“We feel like we’re in the group of brands who were hit hardest by this,” Evers said. “It’s the biggest investment of the year for trade shows and you plan everything around Expo West…. I think we feel that definitely that New Hope did the right thing, I just wish they had been able to make that decision sooner so we would have a better opportunity for planning.”

Beauty Gourmet co-founder and CEO Kris Ravenscroft, who arrived in Anaheim yesterday, said she felt like she “almost didn’t have a choice” about attending due to the intensive financial costs — which included not just attendance fees but travel and over $6,000 on shipping the brand’s booth. Beauty Gourmet, she said, is currently raising money and had expected to meet with investors during the show.

“It was like a kick in the gut to be honest,” Ravenscroft said of the postponement. “If you’re asking how I feel about this right now it’s a huge loss for us … the costs that we can’t get back are for us, as a small brand, an astounding amount of money. So in that case it’s debilitating in a way, but I am super hopeful about what’s happening next. I think the show will regroup, the community’s been amazing, and we have people spreading around our predicament and also our product.”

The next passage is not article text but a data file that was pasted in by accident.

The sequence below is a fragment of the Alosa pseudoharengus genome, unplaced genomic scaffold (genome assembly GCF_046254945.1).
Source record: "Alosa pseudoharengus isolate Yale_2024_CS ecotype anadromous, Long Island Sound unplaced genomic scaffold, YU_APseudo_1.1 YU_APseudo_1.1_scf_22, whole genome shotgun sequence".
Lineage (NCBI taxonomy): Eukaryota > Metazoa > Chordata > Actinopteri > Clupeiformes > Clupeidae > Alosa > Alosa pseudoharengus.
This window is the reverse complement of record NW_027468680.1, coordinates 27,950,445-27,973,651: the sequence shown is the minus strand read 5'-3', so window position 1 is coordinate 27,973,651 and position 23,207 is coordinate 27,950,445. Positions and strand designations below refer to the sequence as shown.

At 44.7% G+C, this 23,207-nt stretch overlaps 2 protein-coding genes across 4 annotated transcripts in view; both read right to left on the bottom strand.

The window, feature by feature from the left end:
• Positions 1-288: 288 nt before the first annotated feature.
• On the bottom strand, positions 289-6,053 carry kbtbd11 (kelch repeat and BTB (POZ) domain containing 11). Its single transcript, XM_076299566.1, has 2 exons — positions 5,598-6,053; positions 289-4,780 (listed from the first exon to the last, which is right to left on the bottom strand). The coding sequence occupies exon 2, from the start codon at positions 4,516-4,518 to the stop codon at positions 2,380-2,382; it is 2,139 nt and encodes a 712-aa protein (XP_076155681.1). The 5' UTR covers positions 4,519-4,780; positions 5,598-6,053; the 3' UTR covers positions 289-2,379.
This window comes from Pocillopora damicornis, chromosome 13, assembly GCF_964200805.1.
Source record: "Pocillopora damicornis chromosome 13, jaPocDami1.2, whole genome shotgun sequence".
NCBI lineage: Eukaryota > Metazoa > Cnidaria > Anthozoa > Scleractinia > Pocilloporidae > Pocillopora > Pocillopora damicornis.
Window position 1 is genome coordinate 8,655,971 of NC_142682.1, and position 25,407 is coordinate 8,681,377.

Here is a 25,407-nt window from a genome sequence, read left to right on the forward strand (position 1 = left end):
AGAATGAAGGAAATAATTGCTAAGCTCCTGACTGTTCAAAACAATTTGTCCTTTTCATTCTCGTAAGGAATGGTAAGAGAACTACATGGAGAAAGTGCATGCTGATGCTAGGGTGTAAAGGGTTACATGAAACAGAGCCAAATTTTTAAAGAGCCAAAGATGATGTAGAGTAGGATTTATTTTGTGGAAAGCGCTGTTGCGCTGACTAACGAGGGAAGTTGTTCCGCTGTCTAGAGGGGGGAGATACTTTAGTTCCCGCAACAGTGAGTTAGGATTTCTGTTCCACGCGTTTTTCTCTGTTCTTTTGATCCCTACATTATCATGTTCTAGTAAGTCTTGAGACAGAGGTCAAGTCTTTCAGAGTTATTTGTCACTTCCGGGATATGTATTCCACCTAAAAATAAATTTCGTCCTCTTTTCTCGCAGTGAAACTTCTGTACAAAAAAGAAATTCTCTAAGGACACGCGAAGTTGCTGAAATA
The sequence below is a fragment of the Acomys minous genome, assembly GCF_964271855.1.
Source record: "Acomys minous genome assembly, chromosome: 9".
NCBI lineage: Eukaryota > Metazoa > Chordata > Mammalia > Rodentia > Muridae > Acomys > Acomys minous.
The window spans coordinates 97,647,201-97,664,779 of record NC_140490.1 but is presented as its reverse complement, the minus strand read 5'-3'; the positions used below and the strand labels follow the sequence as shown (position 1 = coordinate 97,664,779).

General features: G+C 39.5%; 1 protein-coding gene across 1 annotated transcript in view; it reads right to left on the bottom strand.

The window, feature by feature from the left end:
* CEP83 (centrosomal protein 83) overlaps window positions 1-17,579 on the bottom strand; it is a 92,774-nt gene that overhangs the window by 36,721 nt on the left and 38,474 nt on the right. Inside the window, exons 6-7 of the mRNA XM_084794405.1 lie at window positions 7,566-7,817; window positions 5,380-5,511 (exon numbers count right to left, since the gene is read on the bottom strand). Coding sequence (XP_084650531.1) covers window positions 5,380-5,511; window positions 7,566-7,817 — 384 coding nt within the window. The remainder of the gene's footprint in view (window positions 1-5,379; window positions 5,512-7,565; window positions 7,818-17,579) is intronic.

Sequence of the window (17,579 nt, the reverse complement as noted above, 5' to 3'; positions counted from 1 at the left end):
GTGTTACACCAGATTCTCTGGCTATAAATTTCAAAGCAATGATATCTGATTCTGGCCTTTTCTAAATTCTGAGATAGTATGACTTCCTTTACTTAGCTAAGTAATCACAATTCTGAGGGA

Riff CEO Paul Evers (right) presenting during the New Beverage Showdown at BevNET Live Winter 2018.

For other brands, the postponement threw a wrench in major news announcements. Laura Jakobsen, founder and ‘Chief Rioteer” at Tea Riot, said the company intended to announce a major pivot as the brand focuses on a new tea-based energy drink platform. She noted that without Expo West, it will be more difficult for the brand to spread the word to retailers about the new products.

Rachel Kay, president of Rachel Kay Public Relations — which represents 26 brands that intended to exhibit at Expo West including Country Archer, Elmhurst 1925, SkinnyDipped and Chloe’s — said that many of her clients had intended to launch new innovations at the show and are now working to readjust their strategy for announcing new products. Some companies, she said, have had to alter the timing of announcements while others intend to release news this week through press and social media channels.